46 / Survival Of The Friendliest

All Together Now

Hi there, I hope you’re doing well. Welcome to this week’s 1-2-3 Tech Miscellany. It’s still less tech and more miscellany, but nevermind — Let’s begin…


Reading time: 5 minutes

Part 1 - Essay

Survival Of The Friendliest

I know something about you that you might not know yourself.

You're a communist.

No really! But don’t worry, this is not some kind of McCarthyesque witch hunt. It’s just a friendly reminder of the facts. Let me explain:

The Oxford English Dictionary defines communism as:

A theory or system of social organisation in which all property is owned by the community and each person contributes and receives according to their ability and needs.

Community. Sharing. Getting what you need. It all sounds fine and dandy, right? Ok I know history tells a different story. But let’s just forget about that whole communism-always-seems-to-end-in-a-bloodbath bit for a moment. It will undermine my argument.

Even though we live under a capitalist, neoliberal society — the antithesis to communism — humans still live their lives according to communist principles (the good ones that is). They're staring at us in plain sight. But they're so normal, so obvious, we’re blind to their existence.

Communism is especially evident in our homes. It's also worth noting, the word economy derives from the Greek word “okionomia.” The word literally means “household management”.

Picture dinner time. Your family are gathered around the table and you make a polite, but routine request: "Darling, would you be so kind as to pass me the ketchup?” And hey presto, the ketchup is passed to you. Or how about bed time? Many of us share a bed with our partner. “Night hunny bun” you gush. “Night cutie pie” comes the comforting reply. Parents even share their stuff with their children and everyone “contributes according to their ability and needs.”

Anthropologist David Graeber called this kind of cooperation “everyday communism." And it seems, humans can’t get enough of it.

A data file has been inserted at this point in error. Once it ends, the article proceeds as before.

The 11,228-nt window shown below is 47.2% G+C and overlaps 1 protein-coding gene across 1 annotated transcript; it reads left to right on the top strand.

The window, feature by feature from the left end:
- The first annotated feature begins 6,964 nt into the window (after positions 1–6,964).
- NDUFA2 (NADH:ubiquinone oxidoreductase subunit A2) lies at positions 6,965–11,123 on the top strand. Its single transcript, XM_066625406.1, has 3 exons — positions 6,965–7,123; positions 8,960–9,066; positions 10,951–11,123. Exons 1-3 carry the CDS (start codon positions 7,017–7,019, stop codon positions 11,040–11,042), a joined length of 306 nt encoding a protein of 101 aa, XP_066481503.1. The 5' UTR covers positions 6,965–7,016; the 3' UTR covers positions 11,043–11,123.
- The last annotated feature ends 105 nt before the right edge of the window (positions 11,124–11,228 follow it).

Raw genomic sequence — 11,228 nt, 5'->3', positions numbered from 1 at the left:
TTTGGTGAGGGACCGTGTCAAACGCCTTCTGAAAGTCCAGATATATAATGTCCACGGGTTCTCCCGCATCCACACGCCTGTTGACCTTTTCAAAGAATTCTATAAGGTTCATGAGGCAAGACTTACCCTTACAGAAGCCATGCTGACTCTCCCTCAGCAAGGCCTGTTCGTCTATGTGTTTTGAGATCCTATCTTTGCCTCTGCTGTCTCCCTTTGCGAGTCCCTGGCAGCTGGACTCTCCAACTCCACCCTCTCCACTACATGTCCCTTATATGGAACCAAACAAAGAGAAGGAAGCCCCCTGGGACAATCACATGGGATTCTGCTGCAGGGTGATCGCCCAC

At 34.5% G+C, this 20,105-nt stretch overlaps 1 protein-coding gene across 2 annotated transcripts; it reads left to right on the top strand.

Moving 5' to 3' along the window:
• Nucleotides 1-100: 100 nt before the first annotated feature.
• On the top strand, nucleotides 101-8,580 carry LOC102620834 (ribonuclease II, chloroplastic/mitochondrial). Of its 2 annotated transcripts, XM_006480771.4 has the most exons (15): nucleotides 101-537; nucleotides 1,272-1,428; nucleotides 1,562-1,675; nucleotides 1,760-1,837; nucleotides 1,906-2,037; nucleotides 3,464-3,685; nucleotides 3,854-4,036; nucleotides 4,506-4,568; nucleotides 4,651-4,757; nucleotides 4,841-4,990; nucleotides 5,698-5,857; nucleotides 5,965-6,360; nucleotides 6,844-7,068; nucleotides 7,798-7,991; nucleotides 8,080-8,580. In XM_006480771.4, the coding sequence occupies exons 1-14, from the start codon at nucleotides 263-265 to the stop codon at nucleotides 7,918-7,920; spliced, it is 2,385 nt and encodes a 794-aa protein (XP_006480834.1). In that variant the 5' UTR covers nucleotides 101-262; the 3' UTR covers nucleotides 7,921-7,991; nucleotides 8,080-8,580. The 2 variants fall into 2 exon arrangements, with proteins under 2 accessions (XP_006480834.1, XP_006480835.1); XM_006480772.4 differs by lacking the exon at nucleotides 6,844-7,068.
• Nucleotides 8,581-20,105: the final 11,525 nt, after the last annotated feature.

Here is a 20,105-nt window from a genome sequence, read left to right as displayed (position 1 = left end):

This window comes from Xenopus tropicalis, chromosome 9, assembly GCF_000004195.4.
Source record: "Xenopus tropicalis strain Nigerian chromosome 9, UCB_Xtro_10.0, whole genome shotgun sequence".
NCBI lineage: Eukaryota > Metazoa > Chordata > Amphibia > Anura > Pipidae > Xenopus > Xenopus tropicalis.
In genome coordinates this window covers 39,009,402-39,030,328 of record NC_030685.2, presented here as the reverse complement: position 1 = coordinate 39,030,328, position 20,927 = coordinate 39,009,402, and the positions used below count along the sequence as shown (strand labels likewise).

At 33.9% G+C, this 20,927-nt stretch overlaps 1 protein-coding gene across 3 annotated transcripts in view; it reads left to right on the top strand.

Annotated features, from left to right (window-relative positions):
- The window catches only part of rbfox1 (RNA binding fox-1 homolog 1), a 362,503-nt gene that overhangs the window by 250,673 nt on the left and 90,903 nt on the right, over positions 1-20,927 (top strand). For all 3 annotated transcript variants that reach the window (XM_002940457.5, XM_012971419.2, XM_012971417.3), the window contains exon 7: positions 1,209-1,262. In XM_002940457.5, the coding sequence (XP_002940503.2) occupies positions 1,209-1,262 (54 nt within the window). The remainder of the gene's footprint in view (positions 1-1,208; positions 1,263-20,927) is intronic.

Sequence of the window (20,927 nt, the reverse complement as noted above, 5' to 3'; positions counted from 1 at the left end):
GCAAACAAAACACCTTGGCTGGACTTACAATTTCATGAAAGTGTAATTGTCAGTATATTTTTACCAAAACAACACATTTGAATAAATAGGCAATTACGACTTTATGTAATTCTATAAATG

Take the workplace as another example. Some people carpool with colleagues, others treat a workmate to a coffee now and again. Heck, a few might even stay late to help a colleague tidy up their presentation due for the next day.

And then there's strangers. Have you ever charged someone asking you for the time or directions? How about holding the door open for someone, or letting their car out of the carpark first? With strangers, we share our parks and plazas, our songs and stories.

And we do all of this because it feels natural — because it feels right. We do all of this, expecting nothing in return. But we take comfort in the knowledge a stranger will return the favour soon.

Believe it or not, the communist ideal underpins capitalism too. Many companies depend on community and the kindness of strangers to survive. Think of all those hotel and holiday reviews people post online — be it on Trip Advisor or Airbnb. How successful would Facebook be if we didn’t give them access to our memories — for free?! What if we refused to share our thoughts and opinions on platforms like Twitter or Reddit?

As Common As Muck

“The things we share are known as the Commons. From a community garden to a website, from a language to a lake — as long as it’s shared and democratically managed by a community. Some commons are part of natures’s bounty (like drinking water), others are human human inventions (websites like Wikipedia)." - Rutger Bregman

We take all of this sharing for granted. It’s only when someone buys that shared space that people ask, hang on a second, doesn’t that belong to everyone?